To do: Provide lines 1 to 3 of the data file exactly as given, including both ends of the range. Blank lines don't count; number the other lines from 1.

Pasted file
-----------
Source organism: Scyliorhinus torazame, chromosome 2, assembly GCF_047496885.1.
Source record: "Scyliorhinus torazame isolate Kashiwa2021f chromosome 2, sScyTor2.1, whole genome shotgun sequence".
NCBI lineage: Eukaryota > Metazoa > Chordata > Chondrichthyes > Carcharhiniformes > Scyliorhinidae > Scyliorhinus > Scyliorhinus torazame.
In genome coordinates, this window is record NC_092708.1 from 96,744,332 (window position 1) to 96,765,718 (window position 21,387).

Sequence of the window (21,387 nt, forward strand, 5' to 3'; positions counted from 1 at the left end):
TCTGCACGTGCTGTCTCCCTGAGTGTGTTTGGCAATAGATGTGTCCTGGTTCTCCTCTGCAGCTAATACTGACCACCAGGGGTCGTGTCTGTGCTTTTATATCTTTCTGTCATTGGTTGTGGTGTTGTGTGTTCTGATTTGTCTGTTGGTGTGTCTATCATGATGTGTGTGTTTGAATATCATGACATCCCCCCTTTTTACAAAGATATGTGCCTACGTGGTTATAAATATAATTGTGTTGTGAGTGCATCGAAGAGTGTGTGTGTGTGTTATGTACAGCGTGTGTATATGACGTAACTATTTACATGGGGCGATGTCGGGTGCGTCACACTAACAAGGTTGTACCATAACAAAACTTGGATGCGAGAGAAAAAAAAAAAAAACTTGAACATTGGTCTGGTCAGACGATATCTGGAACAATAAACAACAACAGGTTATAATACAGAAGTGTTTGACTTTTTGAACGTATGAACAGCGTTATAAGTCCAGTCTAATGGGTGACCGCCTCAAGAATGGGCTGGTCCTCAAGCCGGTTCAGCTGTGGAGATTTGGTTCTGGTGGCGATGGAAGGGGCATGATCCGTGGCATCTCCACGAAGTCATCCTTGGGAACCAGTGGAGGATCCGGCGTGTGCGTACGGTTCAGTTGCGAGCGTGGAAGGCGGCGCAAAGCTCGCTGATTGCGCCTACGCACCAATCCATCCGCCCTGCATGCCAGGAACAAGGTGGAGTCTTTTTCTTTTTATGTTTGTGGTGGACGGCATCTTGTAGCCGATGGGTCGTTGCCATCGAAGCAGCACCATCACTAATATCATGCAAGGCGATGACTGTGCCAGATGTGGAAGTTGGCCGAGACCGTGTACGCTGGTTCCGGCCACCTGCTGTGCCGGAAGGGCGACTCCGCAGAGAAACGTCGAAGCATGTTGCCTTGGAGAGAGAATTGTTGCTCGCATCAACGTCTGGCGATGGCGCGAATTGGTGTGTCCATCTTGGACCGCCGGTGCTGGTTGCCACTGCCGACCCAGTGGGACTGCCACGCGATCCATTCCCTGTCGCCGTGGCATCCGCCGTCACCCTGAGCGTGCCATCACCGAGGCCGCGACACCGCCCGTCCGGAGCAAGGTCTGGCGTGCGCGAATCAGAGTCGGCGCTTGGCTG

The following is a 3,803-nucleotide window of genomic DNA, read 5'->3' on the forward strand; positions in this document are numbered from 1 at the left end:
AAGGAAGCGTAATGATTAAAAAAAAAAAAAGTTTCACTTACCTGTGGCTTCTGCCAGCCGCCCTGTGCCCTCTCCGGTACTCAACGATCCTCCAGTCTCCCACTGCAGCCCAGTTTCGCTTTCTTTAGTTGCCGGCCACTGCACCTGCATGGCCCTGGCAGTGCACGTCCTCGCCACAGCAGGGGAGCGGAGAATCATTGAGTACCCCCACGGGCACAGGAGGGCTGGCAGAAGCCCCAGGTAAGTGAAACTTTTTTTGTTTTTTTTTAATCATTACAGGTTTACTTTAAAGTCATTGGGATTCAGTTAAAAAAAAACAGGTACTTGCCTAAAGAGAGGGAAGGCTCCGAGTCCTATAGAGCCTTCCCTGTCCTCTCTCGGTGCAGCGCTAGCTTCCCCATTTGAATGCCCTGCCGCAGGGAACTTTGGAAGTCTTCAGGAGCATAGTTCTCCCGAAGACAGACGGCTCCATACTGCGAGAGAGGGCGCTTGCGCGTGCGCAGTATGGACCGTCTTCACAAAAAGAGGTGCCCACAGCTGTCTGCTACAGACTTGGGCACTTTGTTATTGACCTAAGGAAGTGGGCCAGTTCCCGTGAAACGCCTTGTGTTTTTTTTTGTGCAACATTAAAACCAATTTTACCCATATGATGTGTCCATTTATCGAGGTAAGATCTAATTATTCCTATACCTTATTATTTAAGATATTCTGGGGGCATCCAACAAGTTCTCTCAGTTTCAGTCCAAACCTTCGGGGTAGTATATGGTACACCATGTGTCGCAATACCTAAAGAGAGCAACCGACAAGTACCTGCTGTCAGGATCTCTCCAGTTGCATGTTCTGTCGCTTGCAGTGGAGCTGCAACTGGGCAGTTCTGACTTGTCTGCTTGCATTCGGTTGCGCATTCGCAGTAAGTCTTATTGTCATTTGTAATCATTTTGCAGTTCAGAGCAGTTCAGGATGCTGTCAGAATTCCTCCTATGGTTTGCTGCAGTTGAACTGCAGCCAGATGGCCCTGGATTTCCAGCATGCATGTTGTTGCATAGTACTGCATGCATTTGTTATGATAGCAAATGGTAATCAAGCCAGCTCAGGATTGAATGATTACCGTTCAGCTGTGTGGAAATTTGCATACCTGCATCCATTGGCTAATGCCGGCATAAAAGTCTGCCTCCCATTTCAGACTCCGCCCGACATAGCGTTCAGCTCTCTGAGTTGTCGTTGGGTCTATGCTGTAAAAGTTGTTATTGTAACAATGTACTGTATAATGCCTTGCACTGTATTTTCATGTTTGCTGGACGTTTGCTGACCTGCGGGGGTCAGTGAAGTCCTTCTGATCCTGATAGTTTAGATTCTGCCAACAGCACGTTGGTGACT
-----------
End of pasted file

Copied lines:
Source organism: Scyliorhinus torazame, chromosome 2, assembly GCF_047496885.1.
Source record: "Scyliorhinus torazame isolate Kashiwa2021f chromosome 2, sScyTor2.1, whole genome shotgun sequence".
NCBI lineage: Eukaryota > Metazoa > Chordata > Chondrichthyes > Carcharhiniformes > Scyliorhinidae > Scyliorhinus > Scyliorhinus torazame.